Getting a head start has its advantages. If you are an early bird, you will get the worm. And if you are in the U. S. Army, you will “do more before 9:00 AM than most people do all day.”
Recent work by UC Berkeley scientists indicates the same is true for genes.1 In prokaryotes, genes encoding collaborative proteins are organized as a contiguous sequence called an operon. Genes located near the start of an operon do more work than most other genes. These first genes are expressed at higher levels because they are transcribed earlier and more often than genes located elsewhere in the operon.
This new insight highlights biochemical information’s elegant organization, helping to further the case for intelligent design. It also provides an effective counter to evidence sometimes cited in favor of biological evolution.
Gene Position in Operons
Genes are not positioned randomly along the DNA molecule. Instead, as I discuss in The Cell’s Design and in an online article, there appears to be a rationale for gene location. The Berkeley researchers demonstrated this concept by showing that a linear relationship exists between the location of the gene in the operon and the amount of protein produced. Genes located near the beginning of the operon produce more proteins than genes at the end of the operon.
To produce a protein, the prokaryote’s cellular machinery reads the entire operon and uses the information contained to generate a particular type of messenger RNA called a polycistronic RNA. This molecule migrates to the ribosome where the proteins are produced simultaneously, ensuring all proteins needed for a specific biochemical task are made at the same time. (Watch the video to get an overview of one of the textbook examples of an operon.)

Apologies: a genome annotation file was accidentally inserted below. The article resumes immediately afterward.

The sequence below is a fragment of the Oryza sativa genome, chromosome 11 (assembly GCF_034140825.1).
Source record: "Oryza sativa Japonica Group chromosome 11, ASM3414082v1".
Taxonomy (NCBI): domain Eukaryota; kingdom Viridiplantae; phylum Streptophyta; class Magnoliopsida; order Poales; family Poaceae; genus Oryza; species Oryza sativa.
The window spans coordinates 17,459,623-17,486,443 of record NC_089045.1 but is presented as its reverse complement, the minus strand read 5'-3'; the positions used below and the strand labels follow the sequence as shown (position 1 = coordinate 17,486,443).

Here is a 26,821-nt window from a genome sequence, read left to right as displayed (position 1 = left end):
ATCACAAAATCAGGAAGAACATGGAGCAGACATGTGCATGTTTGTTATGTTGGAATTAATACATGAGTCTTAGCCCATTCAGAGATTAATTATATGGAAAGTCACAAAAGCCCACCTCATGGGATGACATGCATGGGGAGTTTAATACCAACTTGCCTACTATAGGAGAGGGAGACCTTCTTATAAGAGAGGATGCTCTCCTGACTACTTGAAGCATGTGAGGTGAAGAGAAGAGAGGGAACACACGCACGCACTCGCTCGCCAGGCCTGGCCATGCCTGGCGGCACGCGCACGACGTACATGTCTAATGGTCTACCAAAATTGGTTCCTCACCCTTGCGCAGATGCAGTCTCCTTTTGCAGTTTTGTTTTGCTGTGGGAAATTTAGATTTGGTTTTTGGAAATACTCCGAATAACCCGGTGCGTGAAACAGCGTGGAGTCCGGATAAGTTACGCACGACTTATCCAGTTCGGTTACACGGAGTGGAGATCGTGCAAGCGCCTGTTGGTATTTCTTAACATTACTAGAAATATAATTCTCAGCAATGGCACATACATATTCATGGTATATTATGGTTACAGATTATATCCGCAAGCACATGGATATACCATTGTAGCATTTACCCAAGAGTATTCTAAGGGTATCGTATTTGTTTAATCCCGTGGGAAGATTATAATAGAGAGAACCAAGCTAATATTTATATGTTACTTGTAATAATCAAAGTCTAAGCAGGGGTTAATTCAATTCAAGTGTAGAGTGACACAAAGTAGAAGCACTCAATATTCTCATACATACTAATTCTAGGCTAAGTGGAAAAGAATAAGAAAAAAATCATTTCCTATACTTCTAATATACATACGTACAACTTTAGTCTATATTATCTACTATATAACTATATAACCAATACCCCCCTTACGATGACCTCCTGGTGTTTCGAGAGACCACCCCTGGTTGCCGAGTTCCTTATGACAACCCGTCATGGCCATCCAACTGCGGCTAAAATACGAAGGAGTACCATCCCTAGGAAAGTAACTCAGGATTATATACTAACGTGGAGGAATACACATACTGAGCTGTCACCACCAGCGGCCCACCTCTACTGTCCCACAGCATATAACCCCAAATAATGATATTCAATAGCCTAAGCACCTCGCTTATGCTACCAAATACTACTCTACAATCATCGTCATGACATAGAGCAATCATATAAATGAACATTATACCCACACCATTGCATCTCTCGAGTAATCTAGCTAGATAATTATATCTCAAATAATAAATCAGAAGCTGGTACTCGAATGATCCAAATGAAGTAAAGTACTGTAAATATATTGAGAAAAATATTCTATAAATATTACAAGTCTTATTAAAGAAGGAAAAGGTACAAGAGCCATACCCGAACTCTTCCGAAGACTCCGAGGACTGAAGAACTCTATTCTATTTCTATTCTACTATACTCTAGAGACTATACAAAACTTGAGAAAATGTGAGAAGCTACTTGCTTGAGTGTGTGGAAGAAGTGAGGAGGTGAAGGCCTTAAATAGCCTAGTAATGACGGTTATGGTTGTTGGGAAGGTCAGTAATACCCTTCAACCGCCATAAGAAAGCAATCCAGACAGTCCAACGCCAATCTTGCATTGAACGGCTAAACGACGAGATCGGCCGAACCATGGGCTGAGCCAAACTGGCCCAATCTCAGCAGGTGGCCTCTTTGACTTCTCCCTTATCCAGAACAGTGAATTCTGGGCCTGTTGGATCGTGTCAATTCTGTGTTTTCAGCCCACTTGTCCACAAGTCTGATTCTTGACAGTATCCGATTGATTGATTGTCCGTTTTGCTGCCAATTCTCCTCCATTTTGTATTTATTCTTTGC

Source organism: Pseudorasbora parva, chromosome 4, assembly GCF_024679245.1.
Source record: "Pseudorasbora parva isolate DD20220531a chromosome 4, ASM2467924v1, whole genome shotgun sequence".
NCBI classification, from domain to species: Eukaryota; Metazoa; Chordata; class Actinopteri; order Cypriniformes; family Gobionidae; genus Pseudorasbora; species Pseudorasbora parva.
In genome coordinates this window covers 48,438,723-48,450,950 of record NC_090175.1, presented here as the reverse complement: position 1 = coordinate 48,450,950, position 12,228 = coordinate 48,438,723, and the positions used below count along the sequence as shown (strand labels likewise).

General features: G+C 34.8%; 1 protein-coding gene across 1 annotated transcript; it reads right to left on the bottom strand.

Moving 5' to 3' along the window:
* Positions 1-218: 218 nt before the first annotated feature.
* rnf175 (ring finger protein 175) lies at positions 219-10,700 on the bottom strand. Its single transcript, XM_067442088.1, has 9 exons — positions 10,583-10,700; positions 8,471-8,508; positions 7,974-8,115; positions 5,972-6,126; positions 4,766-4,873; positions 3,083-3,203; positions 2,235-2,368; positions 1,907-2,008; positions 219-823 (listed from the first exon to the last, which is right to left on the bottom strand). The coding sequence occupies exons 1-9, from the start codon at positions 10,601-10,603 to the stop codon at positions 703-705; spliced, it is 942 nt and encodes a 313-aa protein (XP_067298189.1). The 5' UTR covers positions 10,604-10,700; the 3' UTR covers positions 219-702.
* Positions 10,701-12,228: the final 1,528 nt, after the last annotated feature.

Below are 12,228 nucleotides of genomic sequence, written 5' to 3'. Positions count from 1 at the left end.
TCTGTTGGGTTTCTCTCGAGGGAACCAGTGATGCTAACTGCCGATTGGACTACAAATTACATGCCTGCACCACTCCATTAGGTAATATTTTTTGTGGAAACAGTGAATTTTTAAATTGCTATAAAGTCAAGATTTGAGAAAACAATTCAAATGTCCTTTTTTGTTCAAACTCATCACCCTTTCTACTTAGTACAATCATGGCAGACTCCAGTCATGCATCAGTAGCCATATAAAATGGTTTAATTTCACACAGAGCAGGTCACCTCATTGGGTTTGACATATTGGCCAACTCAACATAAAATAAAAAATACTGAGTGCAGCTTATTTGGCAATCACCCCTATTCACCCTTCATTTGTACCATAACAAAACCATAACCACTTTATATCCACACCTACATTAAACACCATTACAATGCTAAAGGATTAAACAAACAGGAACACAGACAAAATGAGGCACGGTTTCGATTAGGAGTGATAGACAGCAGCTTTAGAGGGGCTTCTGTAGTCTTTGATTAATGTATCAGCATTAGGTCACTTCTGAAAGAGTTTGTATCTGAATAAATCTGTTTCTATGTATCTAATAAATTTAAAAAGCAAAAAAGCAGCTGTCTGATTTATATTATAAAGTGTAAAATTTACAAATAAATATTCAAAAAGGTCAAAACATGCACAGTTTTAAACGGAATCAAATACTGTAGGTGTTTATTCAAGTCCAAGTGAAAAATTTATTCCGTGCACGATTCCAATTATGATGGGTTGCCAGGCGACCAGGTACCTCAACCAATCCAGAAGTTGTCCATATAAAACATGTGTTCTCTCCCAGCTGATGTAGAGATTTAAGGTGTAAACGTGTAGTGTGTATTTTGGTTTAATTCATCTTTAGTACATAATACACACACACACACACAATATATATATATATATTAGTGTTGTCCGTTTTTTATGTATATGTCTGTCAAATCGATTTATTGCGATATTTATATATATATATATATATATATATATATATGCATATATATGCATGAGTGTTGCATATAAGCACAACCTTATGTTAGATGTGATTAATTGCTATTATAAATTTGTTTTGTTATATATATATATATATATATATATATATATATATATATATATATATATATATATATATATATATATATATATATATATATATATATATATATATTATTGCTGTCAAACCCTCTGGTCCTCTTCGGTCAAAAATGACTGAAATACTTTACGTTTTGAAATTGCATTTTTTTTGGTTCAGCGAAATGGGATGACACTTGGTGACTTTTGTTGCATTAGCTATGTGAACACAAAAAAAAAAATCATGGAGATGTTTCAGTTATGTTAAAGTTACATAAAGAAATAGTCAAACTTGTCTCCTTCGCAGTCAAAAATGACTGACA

Operon Structure and the Case for Intelligent Design
Biochemical systems are, in their essence, information based systems.2 Common experience teaches us that information derives from intelligent agency. Therefore, by analogy, one could argue that the information in biochemical systems emanates from a Creator.
But the argument for intelligent design is much deeper than that, as illustrated by operon structure. There is an exquisite biochemical rationale for gene organization along the DNA molecule. The work by the Berkeley investigators indicates that the precise sequencing of operon genes ensure not only that all the right proteins are made, but also that proteins are made at the right levels to support the cell’s metabolic demands.
It looks as if operons are “all that they can be,” and it is rational to see these structures as the work of a Creator. Next week I will discuss what this new insight means for the evolutionary paradigm.
This article is Part 1 (of 2) of "Operon Synteny Brings Order to the Case for Intelligent Design".
To access Part 2, please click on the link below: